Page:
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Why is it that we sometimes feel the need to have conversations with people in the elevators/lift? I understand acknowledging people and saying hi, but it seems like in most cases (unless you are continuing one from the hallway) it doesn't work well for the people engaged in the conversation or those that have to listen to it.

There are a lot of variables in an elevator/lift, such as when people get in and out of the space, when you and the person you are talking to get out, and the number of people in the space at any given time which makes it difficult to have conversation.

Is there an acceptable way, or something in the etiquette rules to suggest what we should do in these types of situations?

closed as primarily opinion-based by gnat, Garrison Neely, Jan Doggen, jcmeloni, IDrinkandIKnowThings Aug 1 '14 at 18:07

Many good questions generate some degree of opinion based on expert experience, but answers to this question will tend to be almost entirely based on opinions, rather than facts, references, or specific expertise. If this question can be reworded to fit the rules in the help center, please edit the question.

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    Based on your most recent questions you seem to have issues communicating with others in a casual setting. Perhaps the solution isn't to figure out how to shut them out, but to speak to a professional about your social anxiety? – user9158 Jul 30 '14 at 0:28
  • @LegoStormtroopr These are observations I have rather than personal experience. I do believe there are certain situations where personal conversation is frowned upon (e.g. public transport - at least in Australia). Just trying to find out effective ways people have dealt with the situation. – Michael Lai Jul 30 '14 at 0:43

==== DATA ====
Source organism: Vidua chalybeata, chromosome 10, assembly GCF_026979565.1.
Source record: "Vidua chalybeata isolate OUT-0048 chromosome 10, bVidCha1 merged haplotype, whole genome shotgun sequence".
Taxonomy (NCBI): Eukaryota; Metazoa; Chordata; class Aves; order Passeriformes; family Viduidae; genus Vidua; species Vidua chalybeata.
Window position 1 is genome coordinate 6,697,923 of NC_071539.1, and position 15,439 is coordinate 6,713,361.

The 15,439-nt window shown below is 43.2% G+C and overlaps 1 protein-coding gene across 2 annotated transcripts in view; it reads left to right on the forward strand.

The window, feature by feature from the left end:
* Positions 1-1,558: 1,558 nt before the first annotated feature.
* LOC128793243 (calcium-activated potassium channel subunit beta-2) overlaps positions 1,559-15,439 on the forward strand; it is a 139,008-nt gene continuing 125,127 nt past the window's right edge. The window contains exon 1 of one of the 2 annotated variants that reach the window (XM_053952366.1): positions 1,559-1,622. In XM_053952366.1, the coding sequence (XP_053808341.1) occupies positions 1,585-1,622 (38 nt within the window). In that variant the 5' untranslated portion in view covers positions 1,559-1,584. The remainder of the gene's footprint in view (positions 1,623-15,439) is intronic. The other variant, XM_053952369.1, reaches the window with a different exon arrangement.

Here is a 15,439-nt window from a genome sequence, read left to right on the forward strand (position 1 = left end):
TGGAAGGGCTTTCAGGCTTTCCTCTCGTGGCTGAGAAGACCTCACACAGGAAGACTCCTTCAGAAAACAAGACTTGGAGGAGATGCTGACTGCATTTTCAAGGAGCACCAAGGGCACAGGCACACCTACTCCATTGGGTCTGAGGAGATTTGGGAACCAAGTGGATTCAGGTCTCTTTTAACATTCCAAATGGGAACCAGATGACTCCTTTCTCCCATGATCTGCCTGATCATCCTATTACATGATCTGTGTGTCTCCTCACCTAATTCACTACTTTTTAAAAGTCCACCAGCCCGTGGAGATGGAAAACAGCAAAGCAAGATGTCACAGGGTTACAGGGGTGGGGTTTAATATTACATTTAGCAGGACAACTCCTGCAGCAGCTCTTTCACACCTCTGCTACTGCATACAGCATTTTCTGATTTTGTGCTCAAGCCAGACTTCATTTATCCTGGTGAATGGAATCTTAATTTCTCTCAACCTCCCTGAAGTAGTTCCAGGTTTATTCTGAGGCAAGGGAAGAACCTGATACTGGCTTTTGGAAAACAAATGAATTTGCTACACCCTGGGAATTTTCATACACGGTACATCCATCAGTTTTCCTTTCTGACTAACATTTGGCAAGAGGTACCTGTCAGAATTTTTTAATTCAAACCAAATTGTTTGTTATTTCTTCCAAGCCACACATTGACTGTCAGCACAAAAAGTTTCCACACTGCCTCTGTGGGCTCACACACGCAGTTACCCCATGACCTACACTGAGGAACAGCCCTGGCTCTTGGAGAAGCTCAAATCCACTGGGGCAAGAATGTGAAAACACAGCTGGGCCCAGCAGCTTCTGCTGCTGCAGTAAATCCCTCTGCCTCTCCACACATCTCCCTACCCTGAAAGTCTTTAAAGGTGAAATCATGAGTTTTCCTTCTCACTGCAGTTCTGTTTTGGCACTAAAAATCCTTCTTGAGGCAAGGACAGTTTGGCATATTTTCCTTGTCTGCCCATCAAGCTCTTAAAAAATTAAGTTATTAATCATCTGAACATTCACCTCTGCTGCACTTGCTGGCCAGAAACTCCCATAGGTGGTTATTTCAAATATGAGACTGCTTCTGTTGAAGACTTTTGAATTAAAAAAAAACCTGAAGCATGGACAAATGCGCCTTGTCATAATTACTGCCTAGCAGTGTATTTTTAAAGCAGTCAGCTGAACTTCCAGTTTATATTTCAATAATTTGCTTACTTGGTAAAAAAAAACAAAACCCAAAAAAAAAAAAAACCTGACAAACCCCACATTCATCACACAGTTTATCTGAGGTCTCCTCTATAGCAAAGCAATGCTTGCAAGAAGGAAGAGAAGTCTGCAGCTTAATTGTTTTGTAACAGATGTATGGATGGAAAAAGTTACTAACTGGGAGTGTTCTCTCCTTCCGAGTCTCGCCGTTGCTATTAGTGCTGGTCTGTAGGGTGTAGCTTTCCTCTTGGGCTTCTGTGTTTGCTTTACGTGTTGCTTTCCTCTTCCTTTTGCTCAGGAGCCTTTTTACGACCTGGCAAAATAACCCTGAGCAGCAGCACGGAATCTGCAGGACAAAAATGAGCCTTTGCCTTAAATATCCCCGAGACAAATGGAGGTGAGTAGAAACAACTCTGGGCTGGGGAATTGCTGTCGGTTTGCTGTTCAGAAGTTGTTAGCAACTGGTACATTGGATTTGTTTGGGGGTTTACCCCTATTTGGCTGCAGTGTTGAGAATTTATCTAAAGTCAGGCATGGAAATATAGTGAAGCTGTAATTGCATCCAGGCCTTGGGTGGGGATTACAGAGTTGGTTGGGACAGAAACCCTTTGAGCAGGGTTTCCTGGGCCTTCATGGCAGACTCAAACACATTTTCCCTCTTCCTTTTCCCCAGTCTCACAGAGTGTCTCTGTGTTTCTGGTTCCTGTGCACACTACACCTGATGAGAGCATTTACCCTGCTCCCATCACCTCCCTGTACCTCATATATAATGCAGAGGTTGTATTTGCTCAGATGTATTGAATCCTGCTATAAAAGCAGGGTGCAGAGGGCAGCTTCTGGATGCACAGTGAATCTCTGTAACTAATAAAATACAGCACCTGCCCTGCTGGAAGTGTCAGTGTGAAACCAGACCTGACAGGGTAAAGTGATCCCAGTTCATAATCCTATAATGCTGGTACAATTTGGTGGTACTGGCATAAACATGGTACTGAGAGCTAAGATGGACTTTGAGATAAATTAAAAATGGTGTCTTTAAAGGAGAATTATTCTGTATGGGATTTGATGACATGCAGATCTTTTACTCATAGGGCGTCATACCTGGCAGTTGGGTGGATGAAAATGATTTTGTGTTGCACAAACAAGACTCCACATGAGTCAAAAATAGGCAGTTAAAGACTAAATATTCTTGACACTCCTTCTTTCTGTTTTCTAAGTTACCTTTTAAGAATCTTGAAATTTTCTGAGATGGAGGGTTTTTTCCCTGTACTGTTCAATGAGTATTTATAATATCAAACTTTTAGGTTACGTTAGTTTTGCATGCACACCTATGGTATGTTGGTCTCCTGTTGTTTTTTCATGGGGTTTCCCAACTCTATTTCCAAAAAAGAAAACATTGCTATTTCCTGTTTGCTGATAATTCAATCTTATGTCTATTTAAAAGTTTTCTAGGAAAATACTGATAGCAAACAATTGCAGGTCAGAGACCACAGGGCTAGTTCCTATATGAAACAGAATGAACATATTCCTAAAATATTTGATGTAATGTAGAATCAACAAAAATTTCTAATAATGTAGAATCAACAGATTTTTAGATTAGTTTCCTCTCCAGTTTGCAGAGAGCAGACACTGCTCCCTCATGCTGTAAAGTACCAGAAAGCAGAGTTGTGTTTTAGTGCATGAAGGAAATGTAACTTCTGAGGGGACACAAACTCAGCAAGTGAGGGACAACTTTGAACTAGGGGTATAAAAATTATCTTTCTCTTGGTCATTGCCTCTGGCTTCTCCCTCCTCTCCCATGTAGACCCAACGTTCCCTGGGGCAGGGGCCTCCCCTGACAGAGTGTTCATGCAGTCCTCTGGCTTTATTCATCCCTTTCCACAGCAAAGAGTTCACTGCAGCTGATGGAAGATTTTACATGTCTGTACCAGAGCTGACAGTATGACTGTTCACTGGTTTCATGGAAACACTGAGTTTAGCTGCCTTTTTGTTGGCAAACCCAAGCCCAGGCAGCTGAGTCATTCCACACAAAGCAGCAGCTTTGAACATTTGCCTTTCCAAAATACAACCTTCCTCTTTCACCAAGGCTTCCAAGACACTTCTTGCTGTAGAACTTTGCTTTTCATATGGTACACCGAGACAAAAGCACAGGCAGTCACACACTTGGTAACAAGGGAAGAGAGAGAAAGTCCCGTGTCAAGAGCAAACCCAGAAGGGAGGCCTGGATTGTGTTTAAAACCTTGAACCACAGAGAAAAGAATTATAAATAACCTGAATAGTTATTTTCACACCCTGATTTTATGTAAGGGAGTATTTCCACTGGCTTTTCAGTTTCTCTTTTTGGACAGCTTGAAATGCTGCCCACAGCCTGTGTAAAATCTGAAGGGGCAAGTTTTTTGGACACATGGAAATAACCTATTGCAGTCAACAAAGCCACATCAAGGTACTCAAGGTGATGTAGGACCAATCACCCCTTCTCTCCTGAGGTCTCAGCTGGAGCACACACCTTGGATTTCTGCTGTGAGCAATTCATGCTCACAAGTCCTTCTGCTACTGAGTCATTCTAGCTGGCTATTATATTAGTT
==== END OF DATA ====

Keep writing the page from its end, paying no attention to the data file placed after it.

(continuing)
• Take the lead and tell your colleagues its better to take the stairs. You can still talk in the stairs but its more fun because of the echo in the stairwells and because you're moving around while doing it. I don't like elevators personally – Brandin Jul 30 '14 at 5:53
  • Take the stairs. If someone follows you, breathe heavy. – psaxton Jan 24 '17 at 17:20
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These are the strategies I used to avoid conversation in a space like an elevator (or lunch line or similar).

1. Others are engaging in awkward small talk

If you don't know the people involved, don't look at them directly. Look at your phone or your notes to appear 'engaged'. If you do know the people (from co-workers to that guy from the other department you had meeting with once), nod, then look away.

The key is to appear unavailable for conversation.

2. You are addressed in awkward small talk

Unless these are people I know well (like close co-workers), I usually keep my answers short. 'Terrible weather today', says random stranger. 'Yes, it is'. I reply, and look at my phone.

The idea is to end the conversation as quickly as possible. Give brief, polite answers and then look away. Note that this only works well for people you don't know or don't interact with on a daily basis. If the guy you sit next to all day wants to chat about how your BBQ went last weekend since it rained - well, you will probably have to tell the story.

I don't know if this is an 'etiquette rule', but it works for me. Note that it may be different in different cultures (both country and company wise), and I am in SW industry in the US. Checking your phone is an acceptable thing to do in an elevator in this culture.

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    Avoiding casual conversations is a great way to come off as anti-social and be excluded in the workplace. Avoiding all non-work conversations is a terrible idea. – user9158 Jul 30 '14 at 0:30
  • @LegoStormtroopr The user was specifically asking to avoid conversation in elevators, not avoiding all casual conversation. Looking 'otherwise engaged' is a trick to avoid being addressed at all, thus avoiding to seem un-social. Note that I assume most people in the elevator are not people you work closely with - people who might as well be strangers. – Ida Jul 30 '14 at 0:37
  • I am not sure I understand the downvote - I directly addressed the question asked. You may not agree with the answer (which would be no vote), but what specifically would make it a better answer? Is something unclear? – Ida Jul 30 '14 at 0:39
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I love to engage in easy banter with complete strangers, at least some strangers whom I read as being open to it. Engaging an MD in one of the hospital's elevators: "If I really screw up as a patient, which floor is the morgue? :)"